An Evening of Music and Philosophy

Start with ‘A Stroll (along the River Lea)’ with visuals as individuals sit down and settle down. Music blurs, stage to dark, quiet. At that point organize lit with a solitary spot. SC goes ahead stage, finds the spot and talks:

Goodbye, Ladies and Gentlemen. I am Simon Critchley. Some place in the murkiness hides John Simmons. Together, we are Critchley and Simmons, not a firm of specialists, yet a stunning, throbbing, living examination in words, sounds and pictures.

Music matters. It makes a difference monstrously. For certain individuals it is important more than everything else. However, the why and the how of its making a difference stays a puzzle for us, a dim question. For what reason does music make a difference? For what reason does it address us so intensely? This is the place a little way of thinking may help. The errand of this current night’s diversion is to peer rationally into the puzzle of music, to peruse its question not so as to illuminate it unequivocally, yet to reveal a little insight in the murkiness.

Also, with regards to the way of thinking of music what other place should one first go yet to the wise insight of Albert Freiherr von Thimus, 1806-1878, creator of the concise Die harmonikale Symbolik des Alterthums (The Harmonic Symbolism of the Ancient World). He was a captivating individual, a legal counselor, a judge and a Prussian government official, an obsessionally devoted beginner whose work on music is recognized by the way that it was completely overlooked in his lifetime. He was a close companion of Baron Teufelsdröckh of Weissnichtwo, saint of Thomas Carlyle’s Sartor Resartus. Albert Freiherr von Thimus thought music, the music of days of yore, resembled this,

What von Thimus is sprucing up in rather tight-fitting nineteenth Century britches is the antiquated Pythagorean hypothesis of music, the supposed ‘agreement of the circles’. This is an antiquated, unwritten, recondite and profoundly powerful custom that starts in the fogs of ancient times however whose first literary help is an entry from Plato’s Timeaus on the making of the world soul expounded on 2,500 years back. The Timaeus was the main of Plato’s writings to be accessible all through vestige and the medieval period. Unfortunately, the entry being referred to is totally muddled. Here’s a taste,

‘From a pith impartible, and continually subsisting as per similarity of being, and from a nature distinct about bodies, he (the Demiurge) blended from both a third type of substance, having a center subsistence between the two. What’s more, once more, between that which is impartible and that which is distinguishable about bodies, he set the idea of same and extraordinary.’

You understand. However, the fundamental thought behind the music of the circles is that the wonderful bodies made sounds as they traveled through space. The antiquated Greeks knew about nine circles: the Sun and Moon, the planets that we know as Mercury, Venus, Mars, Jupiter and Saturn, the Starry Sphere of the fixed stars in the sky and the Crystalline Sphere which controlled the parade of the equinoxes. On the Ptolemaic, earth-focused perspective on the universe, these circles moved around the earth in a stately and unvarying parade. It is accepted that Pythagoras accepted (we don’t know without a doubt; truth be told, we don’t generally have an idea as no compositions of Pythagoras have endure) that the Spheres, just the same as every other item which move, must vibrate and that these vibrations must create sound. The various circles, being of various size and moving in an alternate manner from the others, produce in like manner various sounds. Saturn, being in days of yore the farthest planet from earth would give the bass note climbing through to the treble of the Moon. Be that as it may, concerning the Pythagoreans all nature was an amicable entire, the sounds radiated by the different circles should likewise be agreeable, a sort of great general harmony as the universe pivoted endlessly through space. It may have sounded something like this…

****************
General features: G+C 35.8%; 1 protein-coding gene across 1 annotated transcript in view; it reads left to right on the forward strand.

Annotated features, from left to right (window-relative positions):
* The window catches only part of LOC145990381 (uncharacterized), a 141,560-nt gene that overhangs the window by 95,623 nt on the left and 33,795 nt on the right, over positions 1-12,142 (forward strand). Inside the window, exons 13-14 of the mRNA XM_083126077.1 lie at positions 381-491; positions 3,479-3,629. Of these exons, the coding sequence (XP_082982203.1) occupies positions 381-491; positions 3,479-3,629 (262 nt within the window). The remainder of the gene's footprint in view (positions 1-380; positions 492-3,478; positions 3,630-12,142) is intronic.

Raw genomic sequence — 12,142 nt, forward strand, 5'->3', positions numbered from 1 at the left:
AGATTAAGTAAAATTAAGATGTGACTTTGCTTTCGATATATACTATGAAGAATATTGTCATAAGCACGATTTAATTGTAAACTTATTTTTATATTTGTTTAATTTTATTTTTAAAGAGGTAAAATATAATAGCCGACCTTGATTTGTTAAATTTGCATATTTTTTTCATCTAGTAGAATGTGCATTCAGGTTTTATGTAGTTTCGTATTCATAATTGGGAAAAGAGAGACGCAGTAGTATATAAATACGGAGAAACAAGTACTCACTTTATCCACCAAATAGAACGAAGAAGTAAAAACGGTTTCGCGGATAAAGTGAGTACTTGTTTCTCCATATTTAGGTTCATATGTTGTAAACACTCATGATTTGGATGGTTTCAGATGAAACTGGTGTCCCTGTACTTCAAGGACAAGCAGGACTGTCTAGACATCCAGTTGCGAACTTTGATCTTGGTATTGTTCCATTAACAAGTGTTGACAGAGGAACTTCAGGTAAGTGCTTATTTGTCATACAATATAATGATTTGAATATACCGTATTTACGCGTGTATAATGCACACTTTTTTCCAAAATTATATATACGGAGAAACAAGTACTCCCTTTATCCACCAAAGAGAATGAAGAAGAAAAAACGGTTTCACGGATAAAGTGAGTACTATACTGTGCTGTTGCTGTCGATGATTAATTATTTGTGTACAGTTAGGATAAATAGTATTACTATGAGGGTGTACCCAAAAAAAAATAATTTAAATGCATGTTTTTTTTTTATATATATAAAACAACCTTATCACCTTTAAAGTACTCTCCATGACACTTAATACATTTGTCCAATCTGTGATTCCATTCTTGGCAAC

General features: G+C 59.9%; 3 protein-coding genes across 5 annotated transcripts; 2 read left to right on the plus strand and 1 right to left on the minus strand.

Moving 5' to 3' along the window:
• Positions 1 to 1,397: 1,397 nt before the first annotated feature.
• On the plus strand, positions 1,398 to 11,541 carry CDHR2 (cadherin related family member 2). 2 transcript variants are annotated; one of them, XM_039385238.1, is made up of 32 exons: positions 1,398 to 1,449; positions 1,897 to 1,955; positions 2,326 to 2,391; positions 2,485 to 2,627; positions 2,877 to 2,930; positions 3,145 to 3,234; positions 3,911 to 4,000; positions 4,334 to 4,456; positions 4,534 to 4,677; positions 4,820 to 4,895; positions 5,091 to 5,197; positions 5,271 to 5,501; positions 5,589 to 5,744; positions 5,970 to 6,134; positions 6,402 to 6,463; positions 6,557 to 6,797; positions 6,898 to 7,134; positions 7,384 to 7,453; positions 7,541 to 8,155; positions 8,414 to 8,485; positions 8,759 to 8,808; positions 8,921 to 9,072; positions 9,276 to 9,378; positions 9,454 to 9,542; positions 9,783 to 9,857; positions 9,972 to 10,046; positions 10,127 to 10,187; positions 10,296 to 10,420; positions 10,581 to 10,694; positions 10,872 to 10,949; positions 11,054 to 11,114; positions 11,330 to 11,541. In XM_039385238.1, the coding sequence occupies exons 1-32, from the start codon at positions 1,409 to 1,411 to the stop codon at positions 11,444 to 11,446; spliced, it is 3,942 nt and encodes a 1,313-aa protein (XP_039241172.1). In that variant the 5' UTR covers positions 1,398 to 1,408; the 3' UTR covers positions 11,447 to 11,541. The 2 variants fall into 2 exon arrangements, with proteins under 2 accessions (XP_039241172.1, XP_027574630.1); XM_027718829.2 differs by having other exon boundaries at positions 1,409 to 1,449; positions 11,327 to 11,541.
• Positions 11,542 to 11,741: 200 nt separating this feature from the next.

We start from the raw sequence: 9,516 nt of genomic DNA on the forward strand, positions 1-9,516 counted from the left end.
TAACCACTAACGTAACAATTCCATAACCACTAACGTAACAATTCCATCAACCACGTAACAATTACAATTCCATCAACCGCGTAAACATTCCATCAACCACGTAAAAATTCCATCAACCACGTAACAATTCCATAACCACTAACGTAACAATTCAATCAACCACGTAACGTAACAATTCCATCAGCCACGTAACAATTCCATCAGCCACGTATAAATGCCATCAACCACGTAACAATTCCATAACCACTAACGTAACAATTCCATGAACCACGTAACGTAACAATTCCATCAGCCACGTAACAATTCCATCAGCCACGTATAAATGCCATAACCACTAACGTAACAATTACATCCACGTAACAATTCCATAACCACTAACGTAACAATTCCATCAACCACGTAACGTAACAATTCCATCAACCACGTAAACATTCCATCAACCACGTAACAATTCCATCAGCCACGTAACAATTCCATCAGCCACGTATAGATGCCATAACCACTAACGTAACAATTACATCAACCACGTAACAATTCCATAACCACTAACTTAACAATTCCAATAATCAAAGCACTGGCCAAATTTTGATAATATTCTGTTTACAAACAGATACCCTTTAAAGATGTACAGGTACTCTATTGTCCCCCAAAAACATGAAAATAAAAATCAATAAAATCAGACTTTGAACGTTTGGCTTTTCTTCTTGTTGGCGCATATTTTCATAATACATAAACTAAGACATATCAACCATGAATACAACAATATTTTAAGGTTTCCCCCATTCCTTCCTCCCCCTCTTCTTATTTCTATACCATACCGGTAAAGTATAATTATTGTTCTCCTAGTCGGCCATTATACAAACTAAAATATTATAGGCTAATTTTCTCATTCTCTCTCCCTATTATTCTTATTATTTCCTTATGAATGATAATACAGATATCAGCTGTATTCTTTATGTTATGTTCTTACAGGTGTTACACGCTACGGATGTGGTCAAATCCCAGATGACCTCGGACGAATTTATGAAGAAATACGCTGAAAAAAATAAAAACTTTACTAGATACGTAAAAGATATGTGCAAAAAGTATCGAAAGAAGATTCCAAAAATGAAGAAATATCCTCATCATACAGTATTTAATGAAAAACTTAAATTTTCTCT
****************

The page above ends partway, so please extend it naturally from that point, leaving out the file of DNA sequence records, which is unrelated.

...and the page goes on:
On this view, music, human music – culled or strummed with human fingers – if it was created and played by appropriate guidelines, was an impression of the scientific amicability and flawlessness of the universe. More than that, to the extent that melodic amicability was on top of the agreement of the universe, music made conceivable a fellowship with the maker of the universe, God himself, herself or no self. Music is the key by which we may enter the psyche of God. Getting the graphs of the sixteenth Century Swiss humanist, Heinrich Glarean, the melodic universe would have resembled this…

Here, the nine circles of the universe relate to the nine dreams. Obviously, the word ‘music’ gets from the Greek mousike, that workmanship over which the dreams directed which was one of the three mainstays of Athenian instruction where youthful residents were educated to sing verse to the melodic backup of the lyre, which is the place we get verse..

The key idea in the music of the circles is concordance: the universe is agreeable for it is crafted by God and melodic amicability is the human key to the perfect congruity. A long way from having all the best tunes, the fallen angel detests congruity. In the words on St. Thomas of Villanova (1486-1555), “Music puts the fallen angel to flight…and he whom no power can defeat is overwhelmed by concordance”.